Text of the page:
Celebrations were short-lived when the military junta that rules Thailand lifted martial law at the beginning of this month. Any hope that there would be a quick return to normalcy was squelched when the government announced that it would rely on Article 44 to govern. This provision of the interim constitution is a catch-all clause that gives the prime minister unchecked power. Bangkok must recognize that it is not a military government that is offensive, but authoritarian, anti-democratic rule.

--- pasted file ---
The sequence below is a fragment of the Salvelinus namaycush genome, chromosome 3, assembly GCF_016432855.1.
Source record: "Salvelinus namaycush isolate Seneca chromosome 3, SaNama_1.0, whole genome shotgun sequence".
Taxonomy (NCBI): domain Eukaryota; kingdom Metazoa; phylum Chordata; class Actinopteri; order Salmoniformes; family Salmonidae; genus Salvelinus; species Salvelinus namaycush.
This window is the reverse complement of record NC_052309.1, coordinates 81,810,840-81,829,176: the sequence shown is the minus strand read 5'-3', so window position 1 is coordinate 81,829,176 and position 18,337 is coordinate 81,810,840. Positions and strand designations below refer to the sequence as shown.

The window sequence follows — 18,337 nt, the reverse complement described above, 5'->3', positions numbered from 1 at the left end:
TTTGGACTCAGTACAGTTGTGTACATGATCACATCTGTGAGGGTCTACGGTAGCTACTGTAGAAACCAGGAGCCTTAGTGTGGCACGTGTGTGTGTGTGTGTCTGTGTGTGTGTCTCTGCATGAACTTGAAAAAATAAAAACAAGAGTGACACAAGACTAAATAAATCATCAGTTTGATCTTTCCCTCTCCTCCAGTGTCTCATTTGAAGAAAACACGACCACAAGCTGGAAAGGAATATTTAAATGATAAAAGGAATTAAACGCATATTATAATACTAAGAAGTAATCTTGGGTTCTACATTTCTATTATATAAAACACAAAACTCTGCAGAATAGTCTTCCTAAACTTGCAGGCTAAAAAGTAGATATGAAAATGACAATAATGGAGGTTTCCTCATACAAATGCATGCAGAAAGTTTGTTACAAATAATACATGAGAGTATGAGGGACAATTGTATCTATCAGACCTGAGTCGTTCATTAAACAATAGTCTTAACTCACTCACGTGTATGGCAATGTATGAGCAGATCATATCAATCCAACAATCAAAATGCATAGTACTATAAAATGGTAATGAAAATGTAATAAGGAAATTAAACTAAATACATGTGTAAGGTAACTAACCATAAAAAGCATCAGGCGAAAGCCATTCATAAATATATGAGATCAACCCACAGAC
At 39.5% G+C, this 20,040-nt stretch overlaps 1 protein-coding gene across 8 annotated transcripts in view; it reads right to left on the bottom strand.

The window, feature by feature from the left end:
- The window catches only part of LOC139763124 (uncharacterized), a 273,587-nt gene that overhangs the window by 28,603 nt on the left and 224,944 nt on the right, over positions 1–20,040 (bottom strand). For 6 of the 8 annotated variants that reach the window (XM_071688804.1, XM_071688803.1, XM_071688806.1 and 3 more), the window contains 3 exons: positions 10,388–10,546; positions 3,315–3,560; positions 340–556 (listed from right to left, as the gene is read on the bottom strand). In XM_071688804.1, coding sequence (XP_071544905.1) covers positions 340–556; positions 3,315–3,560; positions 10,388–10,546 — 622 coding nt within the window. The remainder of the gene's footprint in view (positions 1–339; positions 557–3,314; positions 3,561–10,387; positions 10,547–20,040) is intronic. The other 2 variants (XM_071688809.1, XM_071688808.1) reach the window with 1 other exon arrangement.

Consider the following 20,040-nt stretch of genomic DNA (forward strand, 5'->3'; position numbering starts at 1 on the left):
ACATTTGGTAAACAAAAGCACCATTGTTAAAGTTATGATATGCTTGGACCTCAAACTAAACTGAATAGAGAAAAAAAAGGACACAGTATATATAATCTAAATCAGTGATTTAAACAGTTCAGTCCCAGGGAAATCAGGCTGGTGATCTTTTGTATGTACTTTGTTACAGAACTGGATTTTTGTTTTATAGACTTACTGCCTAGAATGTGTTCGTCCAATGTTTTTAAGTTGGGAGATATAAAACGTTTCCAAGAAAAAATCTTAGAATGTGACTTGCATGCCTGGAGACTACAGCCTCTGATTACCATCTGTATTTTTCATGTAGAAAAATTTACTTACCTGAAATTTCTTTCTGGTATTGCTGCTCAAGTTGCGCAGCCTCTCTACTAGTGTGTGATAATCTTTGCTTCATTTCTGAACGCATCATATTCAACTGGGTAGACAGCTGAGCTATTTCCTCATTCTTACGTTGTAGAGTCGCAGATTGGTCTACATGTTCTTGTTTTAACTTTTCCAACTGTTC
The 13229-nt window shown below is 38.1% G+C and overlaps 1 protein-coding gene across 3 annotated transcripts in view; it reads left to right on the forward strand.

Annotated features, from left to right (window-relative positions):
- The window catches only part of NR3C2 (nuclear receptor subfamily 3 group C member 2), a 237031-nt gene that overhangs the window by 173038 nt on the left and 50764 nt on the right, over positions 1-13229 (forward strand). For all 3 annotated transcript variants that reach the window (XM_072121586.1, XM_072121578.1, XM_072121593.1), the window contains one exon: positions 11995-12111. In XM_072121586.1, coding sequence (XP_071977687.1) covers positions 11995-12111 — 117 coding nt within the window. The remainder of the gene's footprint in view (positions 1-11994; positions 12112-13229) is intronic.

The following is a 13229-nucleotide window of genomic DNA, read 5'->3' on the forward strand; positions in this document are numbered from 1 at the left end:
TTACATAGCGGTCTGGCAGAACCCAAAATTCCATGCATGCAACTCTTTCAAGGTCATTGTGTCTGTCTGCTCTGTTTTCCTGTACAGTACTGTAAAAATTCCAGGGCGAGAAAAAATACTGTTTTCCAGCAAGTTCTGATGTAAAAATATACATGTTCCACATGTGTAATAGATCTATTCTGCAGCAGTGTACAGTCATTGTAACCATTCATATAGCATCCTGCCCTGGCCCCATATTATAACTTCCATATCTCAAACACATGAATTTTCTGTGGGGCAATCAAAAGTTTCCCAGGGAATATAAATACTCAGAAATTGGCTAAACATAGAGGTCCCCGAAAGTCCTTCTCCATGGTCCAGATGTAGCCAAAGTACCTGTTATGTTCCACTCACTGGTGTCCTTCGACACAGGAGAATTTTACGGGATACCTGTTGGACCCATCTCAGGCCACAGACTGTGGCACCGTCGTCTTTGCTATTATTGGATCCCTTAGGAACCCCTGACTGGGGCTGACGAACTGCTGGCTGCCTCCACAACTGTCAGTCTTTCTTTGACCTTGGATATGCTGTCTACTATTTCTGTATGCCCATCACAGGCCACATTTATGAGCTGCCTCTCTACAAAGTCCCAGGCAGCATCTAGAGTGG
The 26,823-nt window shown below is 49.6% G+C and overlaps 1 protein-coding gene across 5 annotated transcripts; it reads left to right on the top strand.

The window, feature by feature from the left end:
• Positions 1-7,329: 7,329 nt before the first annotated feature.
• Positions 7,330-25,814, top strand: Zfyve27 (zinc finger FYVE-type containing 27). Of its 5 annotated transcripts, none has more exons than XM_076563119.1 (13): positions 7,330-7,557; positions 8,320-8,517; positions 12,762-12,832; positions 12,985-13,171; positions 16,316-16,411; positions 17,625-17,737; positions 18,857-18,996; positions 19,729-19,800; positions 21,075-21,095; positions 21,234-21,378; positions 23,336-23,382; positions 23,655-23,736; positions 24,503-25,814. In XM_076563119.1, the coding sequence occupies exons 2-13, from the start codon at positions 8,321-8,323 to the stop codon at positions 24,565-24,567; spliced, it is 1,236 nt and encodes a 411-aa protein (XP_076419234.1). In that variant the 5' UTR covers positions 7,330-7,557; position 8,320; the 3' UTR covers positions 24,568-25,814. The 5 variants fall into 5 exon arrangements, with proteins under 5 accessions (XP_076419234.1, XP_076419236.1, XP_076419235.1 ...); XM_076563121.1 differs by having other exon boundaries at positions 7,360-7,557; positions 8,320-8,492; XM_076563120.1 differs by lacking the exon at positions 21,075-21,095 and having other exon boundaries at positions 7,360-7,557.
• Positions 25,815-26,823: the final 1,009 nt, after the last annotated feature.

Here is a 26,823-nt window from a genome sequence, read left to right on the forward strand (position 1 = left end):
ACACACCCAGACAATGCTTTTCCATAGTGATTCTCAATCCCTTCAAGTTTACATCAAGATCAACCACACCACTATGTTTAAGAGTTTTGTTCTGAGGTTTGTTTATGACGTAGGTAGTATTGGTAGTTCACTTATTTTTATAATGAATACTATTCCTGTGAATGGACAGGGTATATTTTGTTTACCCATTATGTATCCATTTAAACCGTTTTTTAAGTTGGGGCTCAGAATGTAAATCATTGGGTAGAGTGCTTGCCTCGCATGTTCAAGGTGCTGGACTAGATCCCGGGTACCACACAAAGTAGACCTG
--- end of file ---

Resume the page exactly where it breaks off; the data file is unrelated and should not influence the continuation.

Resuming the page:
Gen. Prayuth Chan-ocha led a coup against the democratically elected government of Prime Minister Yingluck Shinawatra in May 2014. The military justified its political intervention by charging the country’s politicians with incompetence and corruption, insisting that Thailand could not live with the political stalemate that had been created, a form of political gridlock punctuated by moments of protest that frequently descended into violence.

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